Monday, February 15, 2010

Who:David DuvalWhat: 12-foot birdie putt for share of the leadWhere: 178-yard par 3 17th hole at Pebble BeachWhen: Final round of the AT&T Pebble Beach Pro-Am

David-duval-big-play_300 David Duval has long been golf’s biggest enigma. He used to be a superstar with fully exempt Tour status, but now he’s a former star with no exempt status so he needs sponsor exemptions to get in tournaments. Recently, Duval has shown signs that he might end his decade-long slump. He tied for second at last year’s U.S. Open at Bethpage Black, and last week at the 2010 U.S. Open venue Duval had another runner-up finish. Were those near victories flukes? I don’t think so. My money says that Duval is back.
Top golfers are among the most competitive athletes in sports, and they never lose that competitiveness. Some players, including Duval, fade away from golf for reasons including burnout, boredom, a change in personal priorities or trying too hard. Duval experienced all of those things and more. Now, though, Duval seems to have his life and mind in order, so his mind has refocused itself on the challenge of competing at golf.
Duval’s advantage with his latest comeback is confidence, especially on the greens. Duval has always been a premier ballstriker, but his he was often not sharp on the greens because he didn’t believe in himself. He had a sour attitude and he beat himself up.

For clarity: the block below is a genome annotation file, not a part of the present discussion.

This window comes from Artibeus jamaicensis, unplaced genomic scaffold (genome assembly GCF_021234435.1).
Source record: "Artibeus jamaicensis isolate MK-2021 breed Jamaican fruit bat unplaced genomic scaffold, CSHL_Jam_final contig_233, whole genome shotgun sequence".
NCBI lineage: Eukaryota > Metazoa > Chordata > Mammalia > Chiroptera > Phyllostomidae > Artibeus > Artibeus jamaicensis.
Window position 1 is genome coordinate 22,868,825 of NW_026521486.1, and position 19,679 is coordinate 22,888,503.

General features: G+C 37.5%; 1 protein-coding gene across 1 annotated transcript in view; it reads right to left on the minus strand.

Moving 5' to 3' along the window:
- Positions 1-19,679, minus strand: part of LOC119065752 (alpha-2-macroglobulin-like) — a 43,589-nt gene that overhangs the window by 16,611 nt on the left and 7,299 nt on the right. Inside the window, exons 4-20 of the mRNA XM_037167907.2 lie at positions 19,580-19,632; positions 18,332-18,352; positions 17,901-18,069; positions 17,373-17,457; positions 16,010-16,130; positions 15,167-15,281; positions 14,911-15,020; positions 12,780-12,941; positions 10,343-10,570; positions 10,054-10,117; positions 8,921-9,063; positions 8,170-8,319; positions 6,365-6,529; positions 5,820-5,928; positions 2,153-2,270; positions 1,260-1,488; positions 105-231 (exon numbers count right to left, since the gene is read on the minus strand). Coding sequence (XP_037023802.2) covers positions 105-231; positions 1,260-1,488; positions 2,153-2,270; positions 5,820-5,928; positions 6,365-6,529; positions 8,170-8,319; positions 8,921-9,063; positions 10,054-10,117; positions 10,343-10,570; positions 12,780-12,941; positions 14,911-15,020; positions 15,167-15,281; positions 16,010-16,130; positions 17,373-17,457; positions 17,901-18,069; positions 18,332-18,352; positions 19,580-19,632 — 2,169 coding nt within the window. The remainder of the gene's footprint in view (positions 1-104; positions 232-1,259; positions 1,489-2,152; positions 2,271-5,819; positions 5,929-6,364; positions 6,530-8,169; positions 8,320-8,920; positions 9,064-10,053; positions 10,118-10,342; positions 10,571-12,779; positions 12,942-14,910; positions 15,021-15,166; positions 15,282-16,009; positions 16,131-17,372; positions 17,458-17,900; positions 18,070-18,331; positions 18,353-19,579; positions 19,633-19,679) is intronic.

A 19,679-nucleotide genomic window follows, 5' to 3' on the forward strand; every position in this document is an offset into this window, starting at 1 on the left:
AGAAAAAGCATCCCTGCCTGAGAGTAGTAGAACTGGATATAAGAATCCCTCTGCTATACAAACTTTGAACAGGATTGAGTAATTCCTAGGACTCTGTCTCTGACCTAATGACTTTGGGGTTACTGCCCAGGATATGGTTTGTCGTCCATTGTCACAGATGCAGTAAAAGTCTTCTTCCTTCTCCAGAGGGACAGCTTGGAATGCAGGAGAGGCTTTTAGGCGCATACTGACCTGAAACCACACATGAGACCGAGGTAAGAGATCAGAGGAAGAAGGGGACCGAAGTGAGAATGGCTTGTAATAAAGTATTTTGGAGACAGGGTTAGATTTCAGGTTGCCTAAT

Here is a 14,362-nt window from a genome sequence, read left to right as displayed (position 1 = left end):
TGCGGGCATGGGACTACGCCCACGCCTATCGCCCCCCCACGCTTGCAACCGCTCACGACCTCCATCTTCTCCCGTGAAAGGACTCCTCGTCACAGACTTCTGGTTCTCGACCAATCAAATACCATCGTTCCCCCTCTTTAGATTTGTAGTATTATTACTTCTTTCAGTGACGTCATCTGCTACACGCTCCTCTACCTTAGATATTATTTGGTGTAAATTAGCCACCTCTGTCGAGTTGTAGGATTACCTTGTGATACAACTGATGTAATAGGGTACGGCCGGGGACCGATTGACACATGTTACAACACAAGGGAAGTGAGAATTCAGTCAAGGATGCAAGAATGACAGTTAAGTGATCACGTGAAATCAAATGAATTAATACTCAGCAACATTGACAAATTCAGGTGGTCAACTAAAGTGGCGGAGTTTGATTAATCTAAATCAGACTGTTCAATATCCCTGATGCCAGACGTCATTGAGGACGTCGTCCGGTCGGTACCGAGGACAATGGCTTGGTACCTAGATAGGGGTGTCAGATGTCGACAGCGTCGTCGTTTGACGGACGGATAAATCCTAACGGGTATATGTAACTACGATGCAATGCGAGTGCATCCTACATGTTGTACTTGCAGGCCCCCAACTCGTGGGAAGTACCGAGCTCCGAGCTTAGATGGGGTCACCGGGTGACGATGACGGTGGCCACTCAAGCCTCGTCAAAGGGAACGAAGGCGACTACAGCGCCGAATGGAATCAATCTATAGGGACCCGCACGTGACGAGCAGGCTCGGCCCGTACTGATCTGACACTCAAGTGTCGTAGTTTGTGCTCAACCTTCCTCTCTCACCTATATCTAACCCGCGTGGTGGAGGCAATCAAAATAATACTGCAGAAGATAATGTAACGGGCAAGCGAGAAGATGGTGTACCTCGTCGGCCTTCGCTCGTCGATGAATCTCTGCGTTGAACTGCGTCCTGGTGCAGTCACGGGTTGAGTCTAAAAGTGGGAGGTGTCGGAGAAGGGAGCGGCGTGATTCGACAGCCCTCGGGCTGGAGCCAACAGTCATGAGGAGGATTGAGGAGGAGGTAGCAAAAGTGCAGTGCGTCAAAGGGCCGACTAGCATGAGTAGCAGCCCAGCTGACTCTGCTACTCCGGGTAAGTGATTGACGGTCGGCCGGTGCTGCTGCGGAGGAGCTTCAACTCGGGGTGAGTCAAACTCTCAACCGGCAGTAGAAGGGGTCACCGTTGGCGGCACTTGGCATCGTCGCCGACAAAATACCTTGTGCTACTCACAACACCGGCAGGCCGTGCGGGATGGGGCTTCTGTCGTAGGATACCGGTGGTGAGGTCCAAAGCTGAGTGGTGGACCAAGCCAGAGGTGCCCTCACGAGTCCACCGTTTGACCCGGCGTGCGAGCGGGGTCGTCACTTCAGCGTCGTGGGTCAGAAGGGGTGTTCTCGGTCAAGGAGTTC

At Pebble Beach, Duval, who finished just one shot behind the winner, appeared to exude assurance and calm on the greens and he putted like a star. (He ranked fifth in putts per GIR and 18th in putts per round.) I think Duval will contend again when the U.S. Open returns to Pebble Beach in June. The Drill:My favorite drill to build confidence on the greens is a game called Four-Six-Ten. To play, find a hole in a flat part of a green. Make a mark with chalk or a tee four feet away from the hole. Then make two more marks six and 10 feet away. The three distance marks can be on the same line, but they don’t have to be. The goal is to make 10 four-footers, six six-footers and four 10-footers with just 20 putts. When you can do that, you’re a hell of a putter. To up the difficulty choose lines with more break.
Over time, look for patterns in which length putts you make the most and the least. The results will tell you what type of putts need the most work. Golf Magazine Top 100 Teacher John Elliott is the
director of instruction at Golden Ocala Golf & Equestrian Club in
Ocala, Fla.
(Photo: Todd Bigelow/SI)

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